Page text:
For the past 18 months Royal Papworth Hospital has been leading on a national project called Humoral Immune Correlates of COVID-19 (HICC Study). RPH are collaborating on this study with the University of Cambridge, along with a wider team of scientists (the HICC Consortium) and have been awarded a grant of £1.5 million from the NIHR. This study aims to understand the antibody response in COVID-19 disease in two groups of people: NHS workers and COVID-19 patients. Participants undergo one year of regular blood tests, swabs and questionnaires.
The team is investigating how the immune response differs in patients with asymptomatic, mild, moderate and severe disease, and why some individuals are more susceptible to severe disease than others. A vaccination arm was later added to the study to explore vaccine response in healthy volunteers (staff) and patients. The HICC team are exploring how the immune response differs following infection compared with vaccination, the impact of pre-vaccination exposure, and whether the immune response to vaccination differs in at risk groups.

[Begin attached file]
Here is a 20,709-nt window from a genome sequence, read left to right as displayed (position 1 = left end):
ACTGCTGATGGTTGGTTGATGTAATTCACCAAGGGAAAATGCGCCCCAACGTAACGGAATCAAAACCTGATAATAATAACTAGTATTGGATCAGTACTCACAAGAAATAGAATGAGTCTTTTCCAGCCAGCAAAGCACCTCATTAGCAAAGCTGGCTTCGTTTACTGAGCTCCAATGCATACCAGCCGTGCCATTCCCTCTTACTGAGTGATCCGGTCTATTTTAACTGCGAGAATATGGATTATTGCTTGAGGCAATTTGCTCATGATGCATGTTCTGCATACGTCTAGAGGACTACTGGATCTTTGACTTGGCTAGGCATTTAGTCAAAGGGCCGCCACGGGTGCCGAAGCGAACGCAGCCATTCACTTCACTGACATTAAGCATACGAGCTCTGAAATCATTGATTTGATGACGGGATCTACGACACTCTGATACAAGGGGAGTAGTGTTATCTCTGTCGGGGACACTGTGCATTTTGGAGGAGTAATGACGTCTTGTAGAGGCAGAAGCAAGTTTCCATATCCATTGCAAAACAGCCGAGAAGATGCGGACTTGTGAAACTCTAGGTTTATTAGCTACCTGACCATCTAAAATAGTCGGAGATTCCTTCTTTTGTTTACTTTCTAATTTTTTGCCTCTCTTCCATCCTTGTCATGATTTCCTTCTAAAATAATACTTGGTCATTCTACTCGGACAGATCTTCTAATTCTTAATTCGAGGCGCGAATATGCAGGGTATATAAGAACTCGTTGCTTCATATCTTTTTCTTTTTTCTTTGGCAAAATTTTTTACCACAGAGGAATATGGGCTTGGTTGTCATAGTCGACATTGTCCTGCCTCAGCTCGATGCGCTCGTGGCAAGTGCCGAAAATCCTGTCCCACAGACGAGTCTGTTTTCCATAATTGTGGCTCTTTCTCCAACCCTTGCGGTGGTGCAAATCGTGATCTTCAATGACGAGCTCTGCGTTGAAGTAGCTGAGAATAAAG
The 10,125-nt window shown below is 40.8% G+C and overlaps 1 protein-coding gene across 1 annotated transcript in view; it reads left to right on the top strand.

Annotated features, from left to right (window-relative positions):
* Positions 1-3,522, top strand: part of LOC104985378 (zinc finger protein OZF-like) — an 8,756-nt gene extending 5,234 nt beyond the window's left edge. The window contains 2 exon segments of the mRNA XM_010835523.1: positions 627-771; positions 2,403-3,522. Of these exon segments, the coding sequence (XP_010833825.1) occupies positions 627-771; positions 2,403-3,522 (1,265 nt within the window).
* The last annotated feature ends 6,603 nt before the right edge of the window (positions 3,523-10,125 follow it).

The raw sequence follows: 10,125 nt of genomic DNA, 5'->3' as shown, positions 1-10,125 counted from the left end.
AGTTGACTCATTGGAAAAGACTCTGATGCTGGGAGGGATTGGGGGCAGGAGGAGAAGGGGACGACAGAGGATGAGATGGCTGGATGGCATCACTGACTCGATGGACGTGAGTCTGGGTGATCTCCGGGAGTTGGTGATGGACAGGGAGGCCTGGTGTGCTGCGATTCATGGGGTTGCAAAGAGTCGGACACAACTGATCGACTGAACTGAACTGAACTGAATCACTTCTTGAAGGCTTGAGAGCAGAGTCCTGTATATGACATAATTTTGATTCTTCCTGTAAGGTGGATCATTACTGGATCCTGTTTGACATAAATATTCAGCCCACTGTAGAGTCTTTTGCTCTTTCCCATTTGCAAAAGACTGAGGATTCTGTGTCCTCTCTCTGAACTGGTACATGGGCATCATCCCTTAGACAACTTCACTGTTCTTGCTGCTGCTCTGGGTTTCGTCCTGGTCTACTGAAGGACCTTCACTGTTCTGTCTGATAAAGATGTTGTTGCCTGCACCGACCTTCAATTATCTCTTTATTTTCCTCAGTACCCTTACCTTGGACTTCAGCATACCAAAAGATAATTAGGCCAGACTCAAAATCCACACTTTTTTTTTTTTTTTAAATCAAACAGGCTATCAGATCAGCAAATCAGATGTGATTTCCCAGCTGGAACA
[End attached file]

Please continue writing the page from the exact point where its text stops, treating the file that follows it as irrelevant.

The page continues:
HICC was given Urgent Public Health Study designation by the NIHR and, like all COVID studies, needed to be set up rapidly. The first participants were recruited in Papworth in April 2020, just one month after the WHO declared a pandemic. The majority of staff were recruited within the first month of the study opening. Further NHS Trusts joined in the months that followed. The study has continually adapted as the pandemic evolves resulting in many protocol amendments including, most recently, extending recruitment of participants during the third wave of infections. In another important development a finger prick blood test has been developed to test for neutralising antibodies. This simple test can be performed at home eliminating the need for clinic visits and considerably reducing the amount of blood required. This is mainly being used by staff volunteers at present but the team are investigating how to extend the use of this to patients too.
Some initial results were published in The Lancet Microbe in June 2021, with more expected to follow as the study closes at the end of the year.